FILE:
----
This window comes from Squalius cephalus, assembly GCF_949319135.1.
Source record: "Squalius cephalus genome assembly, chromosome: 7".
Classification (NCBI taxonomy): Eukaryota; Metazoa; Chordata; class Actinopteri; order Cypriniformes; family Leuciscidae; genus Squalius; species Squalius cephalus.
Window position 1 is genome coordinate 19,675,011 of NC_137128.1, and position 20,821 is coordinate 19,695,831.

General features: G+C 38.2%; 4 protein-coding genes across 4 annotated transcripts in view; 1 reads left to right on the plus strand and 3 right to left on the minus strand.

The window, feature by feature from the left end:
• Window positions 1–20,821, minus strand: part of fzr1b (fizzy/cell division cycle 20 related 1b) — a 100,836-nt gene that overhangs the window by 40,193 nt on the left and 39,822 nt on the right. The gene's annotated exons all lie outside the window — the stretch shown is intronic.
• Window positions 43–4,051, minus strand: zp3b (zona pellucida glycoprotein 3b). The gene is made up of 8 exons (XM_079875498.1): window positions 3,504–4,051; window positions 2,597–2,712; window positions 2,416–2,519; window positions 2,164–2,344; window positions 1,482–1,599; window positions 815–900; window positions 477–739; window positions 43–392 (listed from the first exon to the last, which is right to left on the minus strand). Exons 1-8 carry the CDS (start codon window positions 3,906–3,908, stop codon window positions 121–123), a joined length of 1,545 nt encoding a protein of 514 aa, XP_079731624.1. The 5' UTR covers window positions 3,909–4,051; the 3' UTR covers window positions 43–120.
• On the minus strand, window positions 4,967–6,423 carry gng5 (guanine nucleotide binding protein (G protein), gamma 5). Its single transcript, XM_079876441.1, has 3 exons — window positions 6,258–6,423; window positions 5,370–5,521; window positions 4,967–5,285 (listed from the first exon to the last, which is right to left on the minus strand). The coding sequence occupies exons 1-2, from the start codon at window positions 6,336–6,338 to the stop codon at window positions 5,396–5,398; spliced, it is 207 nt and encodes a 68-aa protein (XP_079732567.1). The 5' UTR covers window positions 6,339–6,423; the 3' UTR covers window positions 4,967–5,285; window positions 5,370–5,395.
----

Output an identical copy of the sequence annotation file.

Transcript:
This window comes from Squalius cephalus, assembly GCF_949319135.1.
Source record: "Squalius cephalus genome assembly, chromosome: 7".
Classification (NCBI taxonomy): Eukaryota; Metazoa; Chordata; class Actinopteri; order Cypriniformes; family Leuciscidae; genus Squalius; species Squalius cephalus.
Window position 1 is genome coordinate 19,675,011 of NC_137128.1, and position 20,821 is coordinate 19,695,831.

General features: G+C 38.2%; 4 protein-coding genes across 4 annotated transcripts in view; 1 reads left to right on the plus strand and 3 right to left on the minus strand.

The window, feature by feature from the left end:
• Window positions 1–20,821, minus strand: part of fzr1b (fizzy/cell division cycle 20 related 1b) — a 100,836-nt gene that overhangs the window by 40,193 nt on the left and 39,822 nt on the right. The gene's annotated exons all lie outside the window — the stretch shown is intronic.
• Window positions 43–4,051, minus strand: zp3b (zona pellucida glycoprotein 3b). The gene is made up of 8 exons (XM_079875498.1): window positions 3,504–4,051; window positions 2,597–2,712; window positions 2,416–2,519; window positions 2,164–2,344; window positions 1,482–1,599; window positions 815–900; window positions 477–739; window positions 43–392 (listed from the first exon to the last, which is right to left on the minus strand). Exons 1-8 carry the CDS (start codon window positions 3,906–3,908, stop codon window positions 121–123), a joined length of 1,545 nt encoding a protein of 514 aa, XP_079731624.1. The 5' UTR covers window positions 3,909–4,051; the 3' UTR covers window positions 43–120.
• On the minus strand, window positions 4,967–6,423 carry gng5 (guanine nucleotide binding protein (G protein), gamma 5). Its single transcript, XM_079876441.1, has 3 exons — window positions 6,258–6,423; window positions 5,370–5,521; window positions 4,967–5,285 (listed from the first exon to the last, which is right to left on the minus strand). The coding sequence occupies exons 1-2, from the start codon at window positions 6,336–6,338 to the stop codon at window positions 5,396–5,398; spliced, it is 207 nt and encodes a 68-aa protein (XP_079732567.1). The 5' UTR covers window positions 6,339–6,423; the 3' UTR covers window positions 4,967–5,285; window positions 5,370–5,395.